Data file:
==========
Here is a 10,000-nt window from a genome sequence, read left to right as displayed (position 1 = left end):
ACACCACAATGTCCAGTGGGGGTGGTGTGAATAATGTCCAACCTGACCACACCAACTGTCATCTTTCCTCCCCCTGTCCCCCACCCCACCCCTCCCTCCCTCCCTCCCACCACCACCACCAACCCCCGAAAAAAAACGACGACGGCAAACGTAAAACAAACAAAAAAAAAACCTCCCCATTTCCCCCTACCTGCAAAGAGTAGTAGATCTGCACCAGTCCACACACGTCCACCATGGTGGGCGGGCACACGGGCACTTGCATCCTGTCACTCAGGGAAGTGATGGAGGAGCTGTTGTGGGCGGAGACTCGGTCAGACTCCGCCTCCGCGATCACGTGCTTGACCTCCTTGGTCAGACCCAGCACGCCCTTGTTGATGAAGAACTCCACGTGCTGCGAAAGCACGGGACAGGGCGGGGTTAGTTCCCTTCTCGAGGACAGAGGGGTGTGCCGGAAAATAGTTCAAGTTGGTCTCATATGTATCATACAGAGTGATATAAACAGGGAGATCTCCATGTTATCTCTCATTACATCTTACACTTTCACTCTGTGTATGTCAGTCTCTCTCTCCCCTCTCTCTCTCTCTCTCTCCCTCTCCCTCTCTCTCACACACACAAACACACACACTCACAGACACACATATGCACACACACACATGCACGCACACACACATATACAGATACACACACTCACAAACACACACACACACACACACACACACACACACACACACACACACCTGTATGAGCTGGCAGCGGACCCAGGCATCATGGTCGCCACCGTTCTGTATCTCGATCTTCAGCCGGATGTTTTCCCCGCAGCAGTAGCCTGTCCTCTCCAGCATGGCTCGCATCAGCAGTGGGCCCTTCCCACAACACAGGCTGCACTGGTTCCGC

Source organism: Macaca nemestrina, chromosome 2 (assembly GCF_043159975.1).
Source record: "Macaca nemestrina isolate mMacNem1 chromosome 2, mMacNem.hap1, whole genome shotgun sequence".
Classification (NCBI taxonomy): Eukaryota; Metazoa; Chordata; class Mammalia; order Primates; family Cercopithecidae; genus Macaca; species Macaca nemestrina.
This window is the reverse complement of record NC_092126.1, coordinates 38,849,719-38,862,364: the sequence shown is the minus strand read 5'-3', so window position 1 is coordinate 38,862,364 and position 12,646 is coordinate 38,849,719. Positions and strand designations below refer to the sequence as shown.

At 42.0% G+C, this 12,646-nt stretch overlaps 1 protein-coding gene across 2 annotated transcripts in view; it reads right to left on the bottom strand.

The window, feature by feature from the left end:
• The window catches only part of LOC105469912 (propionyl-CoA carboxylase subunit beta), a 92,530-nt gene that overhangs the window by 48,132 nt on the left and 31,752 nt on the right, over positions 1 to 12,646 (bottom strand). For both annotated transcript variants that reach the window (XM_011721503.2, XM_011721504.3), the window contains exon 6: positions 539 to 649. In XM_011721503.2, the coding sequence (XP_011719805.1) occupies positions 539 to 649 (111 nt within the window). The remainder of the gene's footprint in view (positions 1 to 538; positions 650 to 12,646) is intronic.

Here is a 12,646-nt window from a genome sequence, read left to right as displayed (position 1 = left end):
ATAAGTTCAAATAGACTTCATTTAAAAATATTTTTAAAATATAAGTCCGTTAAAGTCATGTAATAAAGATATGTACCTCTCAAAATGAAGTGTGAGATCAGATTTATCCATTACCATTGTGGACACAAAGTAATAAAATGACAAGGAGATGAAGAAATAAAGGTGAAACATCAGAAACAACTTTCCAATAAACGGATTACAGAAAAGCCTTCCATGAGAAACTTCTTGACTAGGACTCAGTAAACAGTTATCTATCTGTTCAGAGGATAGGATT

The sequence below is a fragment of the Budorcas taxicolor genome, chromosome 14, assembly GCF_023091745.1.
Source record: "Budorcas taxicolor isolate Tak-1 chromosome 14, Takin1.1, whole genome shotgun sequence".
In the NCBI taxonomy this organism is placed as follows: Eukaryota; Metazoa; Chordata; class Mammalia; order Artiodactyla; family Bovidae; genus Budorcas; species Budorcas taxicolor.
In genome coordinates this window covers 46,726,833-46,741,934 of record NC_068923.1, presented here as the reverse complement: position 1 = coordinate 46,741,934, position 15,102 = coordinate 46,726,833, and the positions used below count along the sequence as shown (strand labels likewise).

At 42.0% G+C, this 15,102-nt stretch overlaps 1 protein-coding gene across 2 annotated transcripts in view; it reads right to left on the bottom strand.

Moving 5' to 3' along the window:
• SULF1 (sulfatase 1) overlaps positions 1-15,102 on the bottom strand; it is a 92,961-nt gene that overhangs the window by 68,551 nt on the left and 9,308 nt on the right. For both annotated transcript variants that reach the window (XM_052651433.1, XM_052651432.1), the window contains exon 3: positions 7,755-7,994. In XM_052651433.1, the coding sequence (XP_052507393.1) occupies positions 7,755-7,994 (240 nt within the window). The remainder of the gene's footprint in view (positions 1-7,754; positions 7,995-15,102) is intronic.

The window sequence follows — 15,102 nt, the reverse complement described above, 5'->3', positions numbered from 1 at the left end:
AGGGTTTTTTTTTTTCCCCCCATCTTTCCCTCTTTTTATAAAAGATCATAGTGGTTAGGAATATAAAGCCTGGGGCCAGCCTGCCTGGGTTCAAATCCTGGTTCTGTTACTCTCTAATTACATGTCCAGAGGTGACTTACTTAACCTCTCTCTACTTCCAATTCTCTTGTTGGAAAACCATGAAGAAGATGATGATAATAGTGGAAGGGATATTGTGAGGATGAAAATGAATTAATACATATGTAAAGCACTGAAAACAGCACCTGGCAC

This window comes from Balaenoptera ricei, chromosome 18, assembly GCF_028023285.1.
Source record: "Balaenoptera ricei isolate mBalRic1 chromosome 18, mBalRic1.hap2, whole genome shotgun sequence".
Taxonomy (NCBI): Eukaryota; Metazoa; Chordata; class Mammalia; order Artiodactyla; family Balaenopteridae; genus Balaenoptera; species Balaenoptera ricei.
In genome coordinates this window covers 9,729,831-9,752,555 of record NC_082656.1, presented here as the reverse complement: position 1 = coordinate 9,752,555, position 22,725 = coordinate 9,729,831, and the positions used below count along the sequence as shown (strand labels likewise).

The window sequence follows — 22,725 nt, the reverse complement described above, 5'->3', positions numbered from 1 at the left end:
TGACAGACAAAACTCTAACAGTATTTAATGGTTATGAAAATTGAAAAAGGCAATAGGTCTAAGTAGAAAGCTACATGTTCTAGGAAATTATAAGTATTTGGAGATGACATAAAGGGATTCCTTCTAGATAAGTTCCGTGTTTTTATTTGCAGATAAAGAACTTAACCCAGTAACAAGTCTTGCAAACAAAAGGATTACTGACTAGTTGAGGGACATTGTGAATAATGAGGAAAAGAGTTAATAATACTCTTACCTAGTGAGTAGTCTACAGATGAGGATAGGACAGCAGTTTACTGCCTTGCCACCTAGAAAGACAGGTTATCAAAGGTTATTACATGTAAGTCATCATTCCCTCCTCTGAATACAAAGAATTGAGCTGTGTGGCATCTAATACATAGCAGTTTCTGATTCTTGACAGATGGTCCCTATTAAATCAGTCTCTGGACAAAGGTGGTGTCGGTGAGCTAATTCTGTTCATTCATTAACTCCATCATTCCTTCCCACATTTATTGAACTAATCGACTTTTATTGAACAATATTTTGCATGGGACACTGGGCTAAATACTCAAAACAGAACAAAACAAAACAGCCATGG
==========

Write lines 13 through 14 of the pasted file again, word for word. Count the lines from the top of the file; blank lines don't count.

Source record: "Budorcas taxicolor isolate Tak-1 chromosome 14, Takin1.1, whole genome shotgun sequence".
In the NCBI taxonomy this organism is placed as follows: Eukaryota; Metazoa; Chordata; class Mammalia; order Artiodactyla; family Bovidae; genus Budorcas; species Budorcas taxicolor.